Strategic planning is critical to the continued success of any organization, yet fewer than half of the executives who responded to a survey conducted by The McKinsey Quarterly say that they are satisfied with their company’s approach to planning strategy. Further, although more than three-quarters of the respondents report that their company has a formal strategic-planning process, fewer than a quarter say that the process is key to making their most important decisions; senior executives—most important, the CEO—drive decision making. The executives also raise significant concerns about the way their company executes the strategy, communicates it, aligns the organization with it, and measures performance against it.
More than half of all respondents say that at their company the important strategic decisions are made by a small group of senior managers, including the CEO. Perspectives vary on who leads this decision making. Thirty-nine percent of those with a strategic-planning process in place say that the CEO leads their company’s process. However, in one of many notable differences between C-level executives and other survey respondents, 46 percent of the C-level respondents say that the CEO (or the person holding an equivalent position) leads the process. Only 34 percent of other executives concur; they are much more likely to attribute leadership to a chief strategy officer or a strategy group that exists at the corporate or business unit level.
No matter who leads the decision making, executives at companies that make good use of a formal process seem to be more satisfied with strategic planning. Among respondents whose companies have a formal process, more than half say it plays a significant role in developing corporate strategy. That percentage is far higher—79 percent—among those who also say they are satisfied with their company’s approach to strategy development. There is additional support for the conclusion that using a formal process leads to greater satisfaction: compared with only 16 percent of respondents who report dissatisfaction with their company’s approach, 55 percent of those who are satisfied say that their strategic-planning group is among the most influential groups in making strategic decisions.
Failure to launch
A significant number of respondents express concern about executing strategy. Some 28 percent say that their company produces a strategic plan that reflects the company’s goals and challenges but is not effective. Another 14 percent say the strategy and plans for executing it are not necessarily aligned with each other. The experiences of executives whose companies have formal planning processes and who are satisfied with the results may explain how their companies have avoided these pitfalls. Among these respondents, 67 percent say aligning management with the strategy is an element of the strategic-planning process; only 40 percent of dissatisfied executives say so. Similarly, 78 percent of those who are satisfied, compared with only 26 percent of those who are dissatisfied, say their process leads to explicit objectives that are communicated well throughout the company.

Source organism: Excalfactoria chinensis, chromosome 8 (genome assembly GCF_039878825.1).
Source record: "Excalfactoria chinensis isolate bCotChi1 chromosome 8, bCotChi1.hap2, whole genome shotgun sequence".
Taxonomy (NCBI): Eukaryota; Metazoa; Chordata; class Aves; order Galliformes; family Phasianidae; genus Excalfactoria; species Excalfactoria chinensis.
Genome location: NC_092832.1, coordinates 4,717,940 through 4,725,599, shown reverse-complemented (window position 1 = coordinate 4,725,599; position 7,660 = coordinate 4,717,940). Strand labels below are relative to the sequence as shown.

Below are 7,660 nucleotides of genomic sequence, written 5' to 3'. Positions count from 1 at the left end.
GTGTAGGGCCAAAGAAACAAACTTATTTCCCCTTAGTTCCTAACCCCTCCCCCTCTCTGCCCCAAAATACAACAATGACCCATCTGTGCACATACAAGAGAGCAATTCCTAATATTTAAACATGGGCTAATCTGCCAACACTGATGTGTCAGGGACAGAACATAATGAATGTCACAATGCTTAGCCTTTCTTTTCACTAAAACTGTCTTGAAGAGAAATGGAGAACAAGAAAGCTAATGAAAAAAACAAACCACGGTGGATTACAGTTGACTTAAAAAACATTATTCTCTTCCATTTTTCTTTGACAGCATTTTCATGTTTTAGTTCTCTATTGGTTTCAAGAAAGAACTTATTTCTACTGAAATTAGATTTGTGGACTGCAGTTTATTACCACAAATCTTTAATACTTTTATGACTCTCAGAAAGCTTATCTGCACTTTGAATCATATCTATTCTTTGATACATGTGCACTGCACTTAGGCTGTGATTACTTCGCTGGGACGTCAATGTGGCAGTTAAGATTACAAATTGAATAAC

These concerns are reflected in respondents’ suggestions for improving their company’s approach to strategy development. Their top two suggestions are improving the company’s alignment with the strategic plan and developing a method to monitor progress against the plan.
Room for improvement
Monitoring progress is an area where many executives see room for improvement. Only 56 percent of respondents say that their company currently tracks the execution of its strategic initiatives. Whether or not respondents are in a strategic-planning group, they agree that a top priority for such groups is spending more time developing these metrics.
Executives’ concerns about executing and aligning strategy are likely exacerbated by a perceived lack of integration between the company’s strategic-planning group and its human-resources group. When asked to consider strategic planning’s integration with several major corporate functions, respondents rank HR as second-to-last in terms of degree of integration. Respondents who are dissatisfied with their company’s strategic planning see the least integration. Of these, only 14 percent say planning is completely or mostly integrated with HR, and 59 percent say the two groups are integrated slightly or not at all.
Companies don’t particularly focus their strategic planning on new opportunities for growth. Fewer than half of all respondents say that their company’s approach includes identifying growth opportunities outside the core business. Among those who use a formal planning process, just 57 percent say that this process is substantially integrated with their company’s business-development function. In addition, respondents don’t see business development as a top priority for strategic decision makers to spend more time on.
With and without a seat at the table
Just as executives of different ranks have different perspectives on the formal process, the survey respondents have remarkably different views on what strategic-planning groups do, depending on whether or not they participate in one themselves. This disparity appears to underline the problems with communication about strategy that executives note elsewhere. The biggest disagreement concerns whether strategy groups perform internal consulting: two-thirds of respondents who are in a strategy group, compared with 29 percent of others, report spending time on this activity.
In addition, C-level respondents are less likely than others are to say their strategy group spends its time on internal consulting and far more likely to say that’s what the group should be spending time on. For them, internal consulting is the second-highest priority, while for non-C-level respondents, it falls to number eight.